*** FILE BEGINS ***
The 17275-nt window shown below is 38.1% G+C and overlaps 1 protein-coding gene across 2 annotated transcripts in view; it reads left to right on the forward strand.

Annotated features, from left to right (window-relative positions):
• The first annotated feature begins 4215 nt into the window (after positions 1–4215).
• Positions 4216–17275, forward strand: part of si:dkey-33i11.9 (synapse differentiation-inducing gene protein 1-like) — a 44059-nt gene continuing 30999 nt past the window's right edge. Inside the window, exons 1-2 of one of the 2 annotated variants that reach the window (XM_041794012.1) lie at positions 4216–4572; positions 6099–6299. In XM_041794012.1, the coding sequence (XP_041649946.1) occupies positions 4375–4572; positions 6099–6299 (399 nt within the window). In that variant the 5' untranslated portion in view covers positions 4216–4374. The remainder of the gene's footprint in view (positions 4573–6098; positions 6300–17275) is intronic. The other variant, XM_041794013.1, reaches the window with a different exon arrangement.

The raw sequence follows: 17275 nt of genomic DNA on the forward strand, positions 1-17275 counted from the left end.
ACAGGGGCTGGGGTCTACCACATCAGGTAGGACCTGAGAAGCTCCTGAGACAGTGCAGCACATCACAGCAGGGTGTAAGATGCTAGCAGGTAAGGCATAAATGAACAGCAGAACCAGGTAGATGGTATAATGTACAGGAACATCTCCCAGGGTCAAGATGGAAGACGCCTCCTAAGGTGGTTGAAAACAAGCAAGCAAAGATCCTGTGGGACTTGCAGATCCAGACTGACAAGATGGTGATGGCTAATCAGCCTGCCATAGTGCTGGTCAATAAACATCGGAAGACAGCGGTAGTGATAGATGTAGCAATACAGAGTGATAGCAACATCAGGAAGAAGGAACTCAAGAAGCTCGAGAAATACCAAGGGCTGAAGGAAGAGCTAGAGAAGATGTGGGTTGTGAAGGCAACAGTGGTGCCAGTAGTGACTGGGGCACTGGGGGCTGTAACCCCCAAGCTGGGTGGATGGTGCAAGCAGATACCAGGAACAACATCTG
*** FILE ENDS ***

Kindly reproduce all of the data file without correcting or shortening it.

The 17275-nt window shown below is 38.1% G+C and overlaps 1 protein-coding gene across 2 annotated transcripts in view; it reads left to right on the forward strand.

Annotated features, from left to right (window-relative positions):
• The first annotated feature begins 4215 nt into the window (after positions 1–4215).
• Positions 4216–17275, forward strand: part of si:dkey-33i11.9 (synapse differentiation-inducing gene protein 1-like) — a 44059-nt gene continuing 30999 nt past the window's right edge. Inside the window, exons 1-2 of one of the 2 annotated variants that reach the window (XM_041794012.1) lie at positions 4216–4572; positions 6099–6299. In XM_041794012.1, the coding sequence (XP_041649946.1) occupies positions 4375–4572; positions 6099–6299 (399 nt within the window). In that variant the 5' untranslated portion in view covers positions 4216–4374. The remainder of the gene's footprint in view (positions 4573–6098; positions 6300–17275) is intronic. The other variant, XM_041794013.1, reaches the window with a different exon arrangement.

The raw sequence follows: 17275 nt of genomic DNA on the forward strand, positions 1-17275 counted from the left end.
ACAGGGGCTGGGGTCTACCACATCAGGTAGGACCTGAGAAGCTCCTGAGACAGTGCAGCACATCACAGCAGGGTGTAAGATGCTAGCAGGTAAGGCATAAATGAACAGCAGAACCAGGTAGATGGTATAATGTACAGGAACATCTCCCAGGGTCAAGATGGAAGACGCCTCCTAAGGTGGTTGAAAACAAGCAAGCAAAGATCCTGTGGGACTTGCAGATCCAGACTGACAAGATGGTGATGGCTAATCAGCCTGCCATAGTGCTGGTCAATAAACATCGGAAGACAGCGGTAGTGATAGATGTAGCAATACAGAGTGATAGCAACATCAGGAAGAAGGAACTCAAGAAGCTCGAGAAATACCAAGGGCTGAAGGAAGAGCTAGAGAAGATGTGGGTTGTGAAGGCAACAGTGGTGCCAGTAGTGACTGGGGCACTGGGGGCTGTAACCCCCAAGCTGGGTGGATGGTGCAAGCAGATACCAGGAACAACATCTG